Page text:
China’s Bitcoin Ban Won’t Affect Blockchains: Central Bank

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China’s central bank says that domestic research and development of blockchains will continue despite the recent crackdown on initial coin offerings and the shutdown of several of the countries leading Bitcoin exchanges.

Sun Guofeng (孙国峰), the head of the People’s Bank of China’s research department, said in an interview with the central bank’s official publication that blockchain’s were a “good technology” whose development the central government would continue to encourage.

“This will not at all prevent Fintech companies, industry organisations and tech companies from continuing to research blockchain technology.

“Blockchains themselves are a good technology, and research into blockchain technology doesn’t need to be conducted solely through ICO’s – they can also be researched by various other means.

“For this reason, we need to separate blockchain technology and ICO’s. Blockchain technology can be utilised in multiple areas and spheres, including certain social management areas.”

In early September the People’s Bank of China issued the “Public Notice Concerning the Prevention of Cryptocurrency Issuance Financial Risk” (关于防范代币发行融资风险的公告) in conjunction with six other central government departments, prohibiting any individuals or organisations from engaging in ICO’s.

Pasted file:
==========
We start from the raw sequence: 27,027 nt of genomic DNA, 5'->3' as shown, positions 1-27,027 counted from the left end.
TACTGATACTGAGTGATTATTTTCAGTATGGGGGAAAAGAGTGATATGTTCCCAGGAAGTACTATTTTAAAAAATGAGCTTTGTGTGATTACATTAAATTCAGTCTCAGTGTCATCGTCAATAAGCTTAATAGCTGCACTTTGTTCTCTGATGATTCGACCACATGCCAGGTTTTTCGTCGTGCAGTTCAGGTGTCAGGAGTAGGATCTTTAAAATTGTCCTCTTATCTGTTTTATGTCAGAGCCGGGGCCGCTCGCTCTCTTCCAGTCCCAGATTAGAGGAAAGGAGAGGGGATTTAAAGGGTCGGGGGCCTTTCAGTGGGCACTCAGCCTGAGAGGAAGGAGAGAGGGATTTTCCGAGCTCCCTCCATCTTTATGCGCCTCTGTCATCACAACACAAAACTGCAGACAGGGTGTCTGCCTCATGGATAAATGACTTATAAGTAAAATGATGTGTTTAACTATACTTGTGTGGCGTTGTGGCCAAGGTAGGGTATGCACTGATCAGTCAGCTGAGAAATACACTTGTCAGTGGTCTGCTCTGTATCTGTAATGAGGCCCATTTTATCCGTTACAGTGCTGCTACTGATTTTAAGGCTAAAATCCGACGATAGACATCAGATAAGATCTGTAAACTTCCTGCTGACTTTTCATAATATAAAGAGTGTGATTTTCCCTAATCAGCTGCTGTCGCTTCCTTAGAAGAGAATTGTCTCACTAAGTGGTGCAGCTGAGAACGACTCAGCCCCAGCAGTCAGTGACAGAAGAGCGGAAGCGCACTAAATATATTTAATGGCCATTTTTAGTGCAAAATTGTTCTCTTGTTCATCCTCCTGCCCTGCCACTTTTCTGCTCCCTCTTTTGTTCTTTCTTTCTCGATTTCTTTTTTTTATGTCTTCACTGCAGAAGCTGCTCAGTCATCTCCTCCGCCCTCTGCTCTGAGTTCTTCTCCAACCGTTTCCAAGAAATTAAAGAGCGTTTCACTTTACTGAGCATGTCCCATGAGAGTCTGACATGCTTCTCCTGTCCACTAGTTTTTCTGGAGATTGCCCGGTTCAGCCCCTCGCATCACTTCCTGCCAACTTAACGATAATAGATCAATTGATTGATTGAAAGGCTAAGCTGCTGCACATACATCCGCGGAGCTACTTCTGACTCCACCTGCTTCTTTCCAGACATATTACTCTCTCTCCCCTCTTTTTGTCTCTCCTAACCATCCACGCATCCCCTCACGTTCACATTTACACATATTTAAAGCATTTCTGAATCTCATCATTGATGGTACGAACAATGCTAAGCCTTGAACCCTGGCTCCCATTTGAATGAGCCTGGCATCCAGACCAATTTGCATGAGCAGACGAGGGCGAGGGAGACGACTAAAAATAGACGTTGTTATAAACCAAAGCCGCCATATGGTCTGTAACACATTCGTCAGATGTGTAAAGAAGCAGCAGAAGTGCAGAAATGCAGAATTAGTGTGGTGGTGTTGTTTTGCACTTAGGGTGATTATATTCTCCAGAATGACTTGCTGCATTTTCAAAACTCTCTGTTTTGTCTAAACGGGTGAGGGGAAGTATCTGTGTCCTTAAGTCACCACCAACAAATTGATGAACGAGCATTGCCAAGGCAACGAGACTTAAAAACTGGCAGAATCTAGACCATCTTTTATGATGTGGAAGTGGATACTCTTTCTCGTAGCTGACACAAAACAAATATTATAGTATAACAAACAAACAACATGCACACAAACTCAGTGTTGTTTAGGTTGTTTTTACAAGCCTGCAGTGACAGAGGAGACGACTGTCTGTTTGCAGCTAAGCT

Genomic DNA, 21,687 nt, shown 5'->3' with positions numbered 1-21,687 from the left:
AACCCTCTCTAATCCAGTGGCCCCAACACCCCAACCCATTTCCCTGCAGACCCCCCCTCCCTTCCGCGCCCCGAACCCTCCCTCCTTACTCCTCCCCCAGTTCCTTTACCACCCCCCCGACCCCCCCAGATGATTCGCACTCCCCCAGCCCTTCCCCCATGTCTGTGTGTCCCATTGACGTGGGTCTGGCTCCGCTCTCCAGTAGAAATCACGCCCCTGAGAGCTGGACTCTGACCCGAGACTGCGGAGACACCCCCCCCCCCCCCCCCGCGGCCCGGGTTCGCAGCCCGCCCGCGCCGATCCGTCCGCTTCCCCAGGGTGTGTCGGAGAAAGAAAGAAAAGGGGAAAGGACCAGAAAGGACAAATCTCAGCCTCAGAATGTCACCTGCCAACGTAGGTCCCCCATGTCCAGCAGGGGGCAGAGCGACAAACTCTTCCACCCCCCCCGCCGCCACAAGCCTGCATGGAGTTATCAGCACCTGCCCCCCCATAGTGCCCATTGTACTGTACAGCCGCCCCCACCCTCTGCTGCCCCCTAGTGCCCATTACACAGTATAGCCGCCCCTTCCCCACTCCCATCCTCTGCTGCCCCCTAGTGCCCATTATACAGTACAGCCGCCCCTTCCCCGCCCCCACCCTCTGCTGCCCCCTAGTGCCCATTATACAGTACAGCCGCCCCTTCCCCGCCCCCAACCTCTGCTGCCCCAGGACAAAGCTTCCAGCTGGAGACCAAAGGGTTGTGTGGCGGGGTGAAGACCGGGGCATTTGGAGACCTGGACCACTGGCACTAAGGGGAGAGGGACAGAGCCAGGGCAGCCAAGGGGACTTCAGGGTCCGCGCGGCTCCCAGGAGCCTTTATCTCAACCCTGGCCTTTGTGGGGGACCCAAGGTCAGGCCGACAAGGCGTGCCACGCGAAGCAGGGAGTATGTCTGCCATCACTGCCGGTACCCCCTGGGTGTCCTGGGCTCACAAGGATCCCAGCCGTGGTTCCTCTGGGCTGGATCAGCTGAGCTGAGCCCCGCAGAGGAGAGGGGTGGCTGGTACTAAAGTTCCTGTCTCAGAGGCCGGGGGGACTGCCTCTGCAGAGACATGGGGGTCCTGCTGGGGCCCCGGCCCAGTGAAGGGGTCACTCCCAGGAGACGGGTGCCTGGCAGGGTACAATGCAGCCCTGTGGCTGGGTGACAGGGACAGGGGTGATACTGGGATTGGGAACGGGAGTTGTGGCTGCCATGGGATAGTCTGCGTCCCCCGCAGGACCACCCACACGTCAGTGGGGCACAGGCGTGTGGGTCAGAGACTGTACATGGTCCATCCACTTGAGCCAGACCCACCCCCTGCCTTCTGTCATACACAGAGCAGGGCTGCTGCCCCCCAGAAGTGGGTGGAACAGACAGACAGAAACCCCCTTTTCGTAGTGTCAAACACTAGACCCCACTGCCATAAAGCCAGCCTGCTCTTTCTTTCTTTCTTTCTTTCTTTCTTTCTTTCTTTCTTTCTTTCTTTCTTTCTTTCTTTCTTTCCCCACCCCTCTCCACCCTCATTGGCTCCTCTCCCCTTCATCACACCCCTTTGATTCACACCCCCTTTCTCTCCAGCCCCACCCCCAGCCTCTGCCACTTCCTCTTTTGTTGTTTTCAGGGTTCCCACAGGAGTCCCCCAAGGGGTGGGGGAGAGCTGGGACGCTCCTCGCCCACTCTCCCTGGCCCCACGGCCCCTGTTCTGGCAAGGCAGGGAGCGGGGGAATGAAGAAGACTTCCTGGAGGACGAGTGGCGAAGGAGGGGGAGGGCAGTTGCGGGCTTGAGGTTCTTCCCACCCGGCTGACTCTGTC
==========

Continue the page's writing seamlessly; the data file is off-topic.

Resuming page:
The directive called for the immediate suspension of all cryptocurrency financial activities, as well as for individuals and organisations that have raised funds via cryptocurrency issuance to make arrangements for repayments to investors.

It also stated that “so-called cryptocurrency financing and transaction platforms” are prohibited from engaging in transactions involving virtual currency, the conversion of virtual currencies into fiat money, and the provision of services including pricing and information intermediation in relation to virtual currencies.

In the wake of the directive three of China’s top Bitcoin platforms suspended operations, leading to a brief boom in arbitrage opportunities.

Huang Zhen (黄震) head of the China Internet Financial Institute (中国互联网金融创新研究院) said that the measures were intended to “better protect the interests of China’s financial consumers, prevent Bitcoin risk spreading to China’s financial system, and maintain the safety and security of Chinese finance.”

Yang Dong, vice-head of Renmin University’s faculty of law, said that many virtual currency platforms in China had been operating without licenses, artificially inflated prices, engaged in money laundering, dodged foreign currency controls, or were suspected of fraud and insider trading.

“The current shutdown of platforms is to fulfil the requirements made by President Xi Jinping at the National Financial Work Conference to prevent system financial risk,” said Yang.

According to Yang there is “no conflict whatsoever between shutting down virtual currency platforms and banning Bitcoin platform transactions, and the ongoing, vigorous development of block chains.

“Our eradication of risk does not at all mean the eradication of innovation,” Yang said. “Only be driving out the use of virtual currency platforms and other tools to engage in financial crimes such as pyramid sales and illegal fund-raising will it then be possible to create a sound and healthy Fintech environment for the realisation and development of blockchain applications.”

 

 

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